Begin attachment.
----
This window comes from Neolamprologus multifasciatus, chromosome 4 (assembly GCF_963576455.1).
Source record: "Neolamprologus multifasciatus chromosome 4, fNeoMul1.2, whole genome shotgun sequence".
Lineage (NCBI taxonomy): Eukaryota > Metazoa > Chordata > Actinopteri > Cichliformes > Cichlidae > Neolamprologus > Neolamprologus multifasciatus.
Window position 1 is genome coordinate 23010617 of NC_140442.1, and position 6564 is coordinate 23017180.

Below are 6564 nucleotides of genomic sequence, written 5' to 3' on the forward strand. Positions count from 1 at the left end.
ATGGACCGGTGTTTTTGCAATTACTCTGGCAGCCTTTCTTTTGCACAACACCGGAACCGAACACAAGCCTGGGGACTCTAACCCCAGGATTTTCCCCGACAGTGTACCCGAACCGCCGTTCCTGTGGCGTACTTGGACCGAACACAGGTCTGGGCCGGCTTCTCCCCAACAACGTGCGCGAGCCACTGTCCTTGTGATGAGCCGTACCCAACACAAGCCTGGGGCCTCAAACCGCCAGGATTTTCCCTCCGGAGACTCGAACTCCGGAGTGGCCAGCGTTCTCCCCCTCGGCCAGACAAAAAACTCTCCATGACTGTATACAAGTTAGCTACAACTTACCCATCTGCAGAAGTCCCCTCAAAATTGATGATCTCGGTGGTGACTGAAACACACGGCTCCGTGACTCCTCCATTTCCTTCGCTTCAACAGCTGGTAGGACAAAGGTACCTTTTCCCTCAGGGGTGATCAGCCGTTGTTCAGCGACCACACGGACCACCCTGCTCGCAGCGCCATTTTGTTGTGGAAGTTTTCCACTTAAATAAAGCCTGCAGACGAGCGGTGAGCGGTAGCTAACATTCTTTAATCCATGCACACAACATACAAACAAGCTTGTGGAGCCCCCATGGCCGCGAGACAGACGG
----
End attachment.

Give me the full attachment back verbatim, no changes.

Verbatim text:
This window comes from Neolamprologus multifasciatus, chromosome 4 (assembly GCF_963576455.1).
Source record: "Neolamprologus multifasciatus chromosome 4, fNeoMul1.2, whole genome shotgun sequence".
Lineage (NCBI taxonomy): Eukaryota > Metazoa > Chordata > Actinopteri > Cichliformes > Cichlidae > Neolamprologus > Neolamprologus multifasciatus.
Window position 1 is genome coordinate 23010617 of NC_140442.1, and position 6564 is coordinate 23017180.

Below are 6564 nucleotides of genomic sequence, written 5' to 3' on the forward strand. Positions count from 1 at the left end.
ATGGACCGGTGTTTTTGCAATTACTCTGGCAGCCTTTCTTTTGCACAACACCGGAACCGAACACAAGCCTGGGGACTCTAACCCCAGGATTTTCCCCGACAGTGTACCCGAACCGCCGTTCCTGTGGCGTACTTGGACCGAACACAGGTCTGGGCCGGCTTCTCCCCAACAACGTGCGCGAGCCACTGTCCTTGTGATGAGCCGTACCCAACACAAGCCTGGGGCCTCAAACCGCCAGGATTTTCCCTCCGGAGACTCGAACTCCGGAGTGGCCAGCGTTCTCCCCCTCGGCCAGACAAAAAACTCTCCATGACTGTATACAAGTTAGCTACAACTTACCCATCTGCAGAAGTCCCCTCAAAATTGATGATCTCGGTGGTGACTGAAACACACGGCTCCGTGACTCCTCCATTTCCTTCGCTTCAACAGCTGGTAGGACAAAGGTACCTTTTCCCTCAGGGGTGATCAGCCGTTGTTCAGCGACCACACGGACCACCCTGCTCGCAGCGCCATTTTGTTGTGGAAGTTTTCCACTTAAATAAAGCCTGCAGACGAGCGGTGAGCGGTAGCTAACATTCTTTAATCCATGCACACAACATACAAACAAGCTTGTGGAGCCCCCATGGCCGCGAGACAGACGG